I'm not pontificating. Just sayin.
We all know that the Pandemic is real, that COVID-19 is serious, and that our "Normal" is now the "New Normal".
Golf's new normal isn't golf as usual and like the good old days, but it is what it is in a new set of times.
Golf courses in Pennsylvania, New Jersey, New York and Maryland, as well as about 30 other states, were closed for months as Governor's developed game plans on how to deal with the disease. To reopen, golf course management teams followed federal and state guidelines to have the ability to safely reopen their operations to play golf.
Some went to non-touch payments, requiring pre-payments for green's fees, no cash exchanged, limited food and beverage services, masks inside buildings, cleaning of golf carts after usage. Golfers were greeted with immovable golf flags with plastic inserts in cups, single players in carts, and after the round no handshakes.
We were told to social distance, to be smart, and to do everything in our power to keep players safe. Without saying, it was also a test of sorts as to whether golf clubs could continue to remain open for pay in these trying times.
Which brings us to a point that came to the forefront on my drive for playing 1,000 golf courses. I'm over 900 played, and always looking for a new challenge on the road to 1,000.
There I was, playing at an unnamed layout, with two guys. We were joined together at the first tee, and they seemed to be fun, normal guys. Expected was a nice day on the golf course. Unexpected was the political dialogue surrounding the pandemic.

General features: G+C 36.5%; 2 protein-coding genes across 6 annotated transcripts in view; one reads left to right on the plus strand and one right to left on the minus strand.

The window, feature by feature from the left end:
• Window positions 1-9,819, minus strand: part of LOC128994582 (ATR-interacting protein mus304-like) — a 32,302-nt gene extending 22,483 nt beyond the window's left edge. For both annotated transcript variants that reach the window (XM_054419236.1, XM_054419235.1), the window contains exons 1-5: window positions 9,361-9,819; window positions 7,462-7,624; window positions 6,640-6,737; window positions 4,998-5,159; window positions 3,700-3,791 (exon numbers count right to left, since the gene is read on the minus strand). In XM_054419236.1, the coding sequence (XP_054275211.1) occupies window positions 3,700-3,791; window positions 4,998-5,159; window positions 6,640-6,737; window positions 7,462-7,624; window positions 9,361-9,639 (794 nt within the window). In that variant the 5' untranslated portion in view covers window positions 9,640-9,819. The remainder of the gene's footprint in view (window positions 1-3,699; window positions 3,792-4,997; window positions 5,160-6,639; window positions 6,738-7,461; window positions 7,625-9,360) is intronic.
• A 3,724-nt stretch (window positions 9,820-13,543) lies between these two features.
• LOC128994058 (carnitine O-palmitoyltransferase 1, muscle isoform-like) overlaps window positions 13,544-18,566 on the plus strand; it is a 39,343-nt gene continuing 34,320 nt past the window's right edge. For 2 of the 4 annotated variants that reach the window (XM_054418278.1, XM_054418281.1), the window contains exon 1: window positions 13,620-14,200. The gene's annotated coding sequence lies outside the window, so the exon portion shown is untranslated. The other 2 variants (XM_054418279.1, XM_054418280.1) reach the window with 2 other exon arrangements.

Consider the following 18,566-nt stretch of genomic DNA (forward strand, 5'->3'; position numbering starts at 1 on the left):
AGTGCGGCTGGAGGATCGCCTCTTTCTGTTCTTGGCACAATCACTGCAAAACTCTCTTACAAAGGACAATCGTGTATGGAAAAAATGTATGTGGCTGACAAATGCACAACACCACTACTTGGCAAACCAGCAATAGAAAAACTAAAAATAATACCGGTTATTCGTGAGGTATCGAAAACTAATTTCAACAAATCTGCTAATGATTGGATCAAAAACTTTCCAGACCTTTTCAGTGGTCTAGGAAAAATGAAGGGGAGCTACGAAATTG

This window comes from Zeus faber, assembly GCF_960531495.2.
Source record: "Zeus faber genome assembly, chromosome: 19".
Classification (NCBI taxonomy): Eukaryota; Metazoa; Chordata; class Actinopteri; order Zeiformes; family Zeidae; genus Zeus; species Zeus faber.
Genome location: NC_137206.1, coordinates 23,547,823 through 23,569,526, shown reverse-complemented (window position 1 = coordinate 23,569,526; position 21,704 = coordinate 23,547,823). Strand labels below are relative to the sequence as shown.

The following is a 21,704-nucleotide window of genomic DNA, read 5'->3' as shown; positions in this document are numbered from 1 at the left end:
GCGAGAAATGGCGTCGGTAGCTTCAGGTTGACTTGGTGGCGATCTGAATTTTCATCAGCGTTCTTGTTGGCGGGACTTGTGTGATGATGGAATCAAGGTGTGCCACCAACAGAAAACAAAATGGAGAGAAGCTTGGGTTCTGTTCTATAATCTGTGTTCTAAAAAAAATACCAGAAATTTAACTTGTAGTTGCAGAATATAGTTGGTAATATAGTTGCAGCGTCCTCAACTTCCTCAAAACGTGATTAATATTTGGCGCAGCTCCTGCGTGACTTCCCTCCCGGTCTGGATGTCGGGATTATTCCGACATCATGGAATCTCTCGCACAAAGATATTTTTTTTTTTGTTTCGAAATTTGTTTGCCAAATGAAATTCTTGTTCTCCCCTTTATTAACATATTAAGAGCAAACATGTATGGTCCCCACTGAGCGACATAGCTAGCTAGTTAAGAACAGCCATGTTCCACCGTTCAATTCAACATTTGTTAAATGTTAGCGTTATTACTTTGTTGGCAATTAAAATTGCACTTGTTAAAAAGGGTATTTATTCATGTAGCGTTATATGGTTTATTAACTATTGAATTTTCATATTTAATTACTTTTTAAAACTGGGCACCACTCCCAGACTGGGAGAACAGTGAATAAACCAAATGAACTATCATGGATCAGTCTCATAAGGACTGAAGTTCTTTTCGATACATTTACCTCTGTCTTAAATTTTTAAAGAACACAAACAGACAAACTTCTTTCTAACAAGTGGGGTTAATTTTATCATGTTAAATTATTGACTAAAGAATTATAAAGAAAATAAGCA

You see, these two guys insisted on removing the flagstick when on the putting surface.
"I hate leaving the flagstick in," said one.
"It's not golf if you leave flagstick in on putts," said the other.
I was outnumbered and flabbergasted and, well, concerned.
You see, we know there are little things that can mushroom into problematic situations. I mentioned to the two that the course pro said not to remove flagsticks upon arriving at the course. These two said who cares, bringing the Bill of Rights into the conversation.
While I'm no scholar, I don't thing the Founding Fathers had such thoughts in mind when they were putting the document together. I mentioned that not complying with the stated new mode of operating could lead to a disabling of playing privileges for others or worse.
They could care less, as they were in the "it doesn't pertain to me" mood.
Seeing reason would lose as an argument, I went along with their protest but didn't touch the flagstick at any time. To tick them off, I'd ask them to put the flagstick back in when I was putting, which infuriated them to no end. So much so they'd put first, out of turn, in sequence before I could putt.
At least I got to see how the putts were breaking, but it was unnerving hearing them, after putting out, walking to their carts while I was still working on the putting green.
Oh well. Small price and point to pay. Bottom line. Be aware of the COVID guidelines because you know that, if these are "broken" government types could pull the plus and nobody will be allowed to play golf. That would be a really bad thing.
Try and socially distance. Wear masks when near others, avoiding groups. Have some fun while you make the best of a bad situation.